If a licensed well driller installed your well after 1983, it probably complies with current Texas regulations on wellhead construction. The well must have at least 10 feet of sealed well casing, which is a tubular structure that maintains and protects the well opening, pull cable, and electrical wires in the well shaft, or borehole. The casing must extend at least 1 foot above the ground surface.
You can further protect your well water from pollution by extending the casing to the top of the water table and by sealing the entire annular space, which is the space between the casing and the borehole wall. Although the extra casing will increase construction costs, it will also provide better protection for the aquifer.
Above ground, a 4-inch-thick concrete pad must extend at least 2 feet in all horizontal directions to protect the well casing. The casing should extend at least 1 foot above the ground surface or 1 foot above any known flood level.
This configuration protects the well from floodwater or ponded water and reduces the risk of contaminants seeping into the aquifer around the well casing.
Other configurations may also be appropriate and in compliance with Texas regulations. For information on these alternatives, see https://www. tdlr.texas.gov/wwd/wwdspecs.htm.
If you are unsure that your well meets these standards, ask the local GCD to inspect it. A list of GCDs is posted on the website of the Texas Alliance of Groundwater Districts at https:// texasgroundwater.org/gma-map/.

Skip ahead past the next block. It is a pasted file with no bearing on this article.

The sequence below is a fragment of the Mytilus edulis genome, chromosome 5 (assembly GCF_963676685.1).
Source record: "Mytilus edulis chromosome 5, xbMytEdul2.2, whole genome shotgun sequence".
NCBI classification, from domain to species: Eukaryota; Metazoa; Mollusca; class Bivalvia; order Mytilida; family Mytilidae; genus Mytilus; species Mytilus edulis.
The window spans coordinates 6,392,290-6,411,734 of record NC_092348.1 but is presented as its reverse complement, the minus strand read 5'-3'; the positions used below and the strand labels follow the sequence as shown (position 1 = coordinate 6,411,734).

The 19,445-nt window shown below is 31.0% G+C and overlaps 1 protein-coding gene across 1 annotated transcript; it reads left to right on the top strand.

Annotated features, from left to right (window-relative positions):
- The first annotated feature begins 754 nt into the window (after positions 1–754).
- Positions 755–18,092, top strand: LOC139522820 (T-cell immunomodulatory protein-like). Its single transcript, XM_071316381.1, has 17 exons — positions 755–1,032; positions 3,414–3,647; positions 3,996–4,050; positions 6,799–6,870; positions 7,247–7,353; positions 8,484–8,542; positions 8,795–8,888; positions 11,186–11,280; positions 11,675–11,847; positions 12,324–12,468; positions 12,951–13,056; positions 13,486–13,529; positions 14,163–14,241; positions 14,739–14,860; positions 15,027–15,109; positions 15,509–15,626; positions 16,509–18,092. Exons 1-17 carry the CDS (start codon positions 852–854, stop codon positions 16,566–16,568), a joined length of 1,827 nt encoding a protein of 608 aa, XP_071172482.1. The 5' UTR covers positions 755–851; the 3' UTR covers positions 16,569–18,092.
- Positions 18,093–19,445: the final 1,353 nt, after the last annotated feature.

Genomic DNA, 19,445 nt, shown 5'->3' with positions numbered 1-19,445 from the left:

More information is also available from the Water Well Basics guide at http://twon.tamu.edu/ media/291840/esc-013_water-well-basics.pdf.
In addition to making sure that the well was completed and maintained properly, you need to safely store common household items that can contaminate groundwater. Several publications explain how to protect groundwater from common contaminants:
- Fertilizers: http://twon.tamu.edu/ media/469450/managing-fertilizers-toprotect-groundwater.pdf
- Animal manure: http://twon.tamu.edu/media/619613/animal-manure-storage-toprotect-groundwater.pdf
- Waste from septic systems: http://twon. tamu.edu/media/619653/esc-015_ septicsyspta-3.pdf
- Pesticides and fuel: http://twon.tamu.edu/ media/619629/twon-pesticides-esc-016.pdf and http://twon.tamu.edu/media/619633/ sc-017_twonpetroleumprod_cxd_pte-2.pdf
What to do about abandoned wells?
An abandoned well is one that is not in use and not capped properly. Abandoned and deteriorated wells can channel contaminants to groundwater and nearby active wells. Abandoned wells can also be a hazard to human and animal life. To learn more about abandoned wells, see Plugging Abandoned Water Wells at http://twon.tamu. edu/media/385874/plugging%20abandoned%20 water%20wells.pdf.
For more information
- Texas Well Owner Network: http://twon. tamu.edu/fact-sheets/
- Water Well Drillers and Pump Installers Administrative Rules: http://www.tdlr.texas. gov/wwd/wwdrules.htm#76100
- Edwards Aquifer, Storm flows, and Your Well: http://www.bseacd.org/publications/ articles/edwards-aquifer-storm-flows-andyour-well/
- Texas Ground Water Protection Committee: http://www.tgpc.state.tx.us/index.php